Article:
Lycerius's post on Reddit last week by caused enormous, worldwide interest as he revealed that he had been playing a single game of Civilization II for a decade, and that in that time, thousands of years had gone by, and the world had been nearly destroyed by centuries of war and rampant climate change ("a hellish nightmare of suffering and devastation"). It was a detailed, apocalyptic vision of a world where war and unlimited resource exploitation leads to a long, possibly eternal dark ages for the unlucky survivors.
Redditors were so captivated by this nightmare world that they have begun to write short stories set in Lycerius's wasteland, little first-person narratives from the miserable simulated people caught in the meat-grinder.
IO9's George Dvorsky has rounded up some of the choicest morsels, but, as he points out, you really owe it to yourself to have a look at the whole thread.
It seemed like just another day in this never-ending war. The last few historians left (who needs history now, really) agree that it has been going on for at least 1500 years, but their estimates vary. Why does it matter, anyway. The leaders of the remaining superpowers are locked in this pointless struggle, with no breakthrough. I have no idea how the Vikings keep being so consistent over such a long time, but the Communists have had the same family (and principles) in power ever since the war began and over here in America we've hooked up our president to a computer so he could rule forever. What a brilliant plan that was… Each nation is powerful just enough so neither can fall. Every time a city is captured, it is taken the next day. When roads are build in order to help dry up the swamps, they are immediately destroyed. The only way to rebuild our Earth is for someone to win, but that won't happen. At least, that's what I thought until now.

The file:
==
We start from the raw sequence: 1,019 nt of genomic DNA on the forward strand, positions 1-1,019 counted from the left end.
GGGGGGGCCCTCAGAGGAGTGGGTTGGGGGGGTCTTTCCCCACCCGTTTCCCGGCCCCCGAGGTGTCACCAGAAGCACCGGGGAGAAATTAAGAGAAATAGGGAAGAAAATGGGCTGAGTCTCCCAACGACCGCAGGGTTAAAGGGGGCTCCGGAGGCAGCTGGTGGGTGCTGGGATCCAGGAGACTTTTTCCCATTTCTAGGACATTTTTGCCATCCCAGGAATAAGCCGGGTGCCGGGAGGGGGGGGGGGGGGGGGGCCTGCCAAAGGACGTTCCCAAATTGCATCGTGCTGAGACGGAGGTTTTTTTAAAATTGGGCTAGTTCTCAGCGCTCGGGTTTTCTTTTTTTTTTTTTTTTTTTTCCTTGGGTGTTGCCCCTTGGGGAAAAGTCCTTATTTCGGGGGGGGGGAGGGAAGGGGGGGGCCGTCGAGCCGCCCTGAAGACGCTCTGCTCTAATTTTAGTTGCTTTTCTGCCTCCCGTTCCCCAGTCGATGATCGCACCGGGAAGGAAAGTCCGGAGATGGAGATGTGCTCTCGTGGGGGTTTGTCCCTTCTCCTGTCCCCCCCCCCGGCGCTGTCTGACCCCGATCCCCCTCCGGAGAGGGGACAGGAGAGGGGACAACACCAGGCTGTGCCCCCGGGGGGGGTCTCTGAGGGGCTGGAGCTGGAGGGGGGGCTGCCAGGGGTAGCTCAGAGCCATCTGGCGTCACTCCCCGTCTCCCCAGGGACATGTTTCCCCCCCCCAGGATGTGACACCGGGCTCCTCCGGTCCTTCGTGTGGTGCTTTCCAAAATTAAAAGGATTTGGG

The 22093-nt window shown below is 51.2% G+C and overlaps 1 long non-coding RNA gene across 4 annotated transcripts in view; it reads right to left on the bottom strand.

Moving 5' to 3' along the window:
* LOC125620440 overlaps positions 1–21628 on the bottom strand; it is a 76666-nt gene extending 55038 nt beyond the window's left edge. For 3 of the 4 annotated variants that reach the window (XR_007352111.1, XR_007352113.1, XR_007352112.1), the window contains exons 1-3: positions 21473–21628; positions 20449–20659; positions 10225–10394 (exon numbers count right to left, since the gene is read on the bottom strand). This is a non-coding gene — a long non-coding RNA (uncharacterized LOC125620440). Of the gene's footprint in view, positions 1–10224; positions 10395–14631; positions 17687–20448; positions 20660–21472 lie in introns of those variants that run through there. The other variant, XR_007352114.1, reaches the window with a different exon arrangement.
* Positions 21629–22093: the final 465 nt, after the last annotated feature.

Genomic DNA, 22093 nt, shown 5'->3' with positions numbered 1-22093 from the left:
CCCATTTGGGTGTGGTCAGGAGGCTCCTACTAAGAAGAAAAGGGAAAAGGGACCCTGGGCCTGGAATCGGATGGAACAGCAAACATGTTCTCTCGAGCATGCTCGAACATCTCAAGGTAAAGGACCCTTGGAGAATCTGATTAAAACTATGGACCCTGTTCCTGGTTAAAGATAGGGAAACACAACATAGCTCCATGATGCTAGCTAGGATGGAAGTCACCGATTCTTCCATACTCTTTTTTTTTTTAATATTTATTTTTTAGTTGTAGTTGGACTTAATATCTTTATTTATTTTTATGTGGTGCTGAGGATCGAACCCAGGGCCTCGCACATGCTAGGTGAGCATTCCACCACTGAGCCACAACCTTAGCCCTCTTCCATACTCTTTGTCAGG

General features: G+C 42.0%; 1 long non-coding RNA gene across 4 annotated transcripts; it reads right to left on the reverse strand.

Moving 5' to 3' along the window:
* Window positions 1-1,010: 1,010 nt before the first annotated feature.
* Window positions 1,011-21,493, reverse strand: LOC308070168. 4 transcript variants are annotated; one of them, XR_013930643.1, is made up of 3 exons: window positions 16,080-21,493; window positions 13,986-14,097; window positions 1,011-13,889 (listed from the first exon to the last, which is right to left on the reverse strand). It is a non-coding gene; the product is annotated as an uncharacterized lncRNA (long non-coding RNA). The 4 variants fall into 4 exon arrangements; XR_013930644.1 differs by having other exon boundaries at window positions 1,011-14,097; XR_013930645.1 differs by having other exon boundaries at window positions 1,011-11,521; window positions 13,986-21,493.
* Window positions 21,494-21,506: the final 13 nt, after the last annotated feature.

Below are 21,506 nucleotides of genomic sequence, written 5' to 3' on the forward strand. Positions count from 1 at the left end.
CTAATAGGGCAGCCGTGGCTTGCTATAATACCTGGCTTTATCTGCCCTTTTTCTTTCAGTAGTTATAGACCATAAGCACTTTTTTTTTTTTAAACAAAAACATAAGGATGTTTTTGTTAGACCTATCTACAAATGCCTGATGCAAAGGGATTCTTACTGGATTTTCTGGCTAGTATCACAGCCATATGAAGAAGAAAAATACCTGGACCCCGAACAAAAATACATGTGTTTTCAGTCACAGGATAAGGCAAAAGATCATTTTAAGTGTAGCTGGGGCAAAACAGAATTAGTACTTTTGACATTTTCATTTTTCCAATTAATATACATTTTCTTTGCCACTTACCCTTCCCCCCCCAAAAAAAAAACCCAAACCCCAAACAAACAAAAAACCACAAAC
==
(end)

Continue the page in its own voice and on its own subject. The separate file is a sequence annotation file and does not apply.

Our forces took another city by dawn. Nothing was special about it, apart from the fact that it was the first time it has been under American control since the war began. It's not that it was heavily guarded, only it was never deemed important enough for capture. As a part of our new military "strategy", we had to capture it for the slight chance that an inhabitant over there could have any sort of solution to the famines. We didn't find a man, but we got the solution alright.
I've been playing the same game of Civilization II for almost 10 years. This is the result. (self.gaming)
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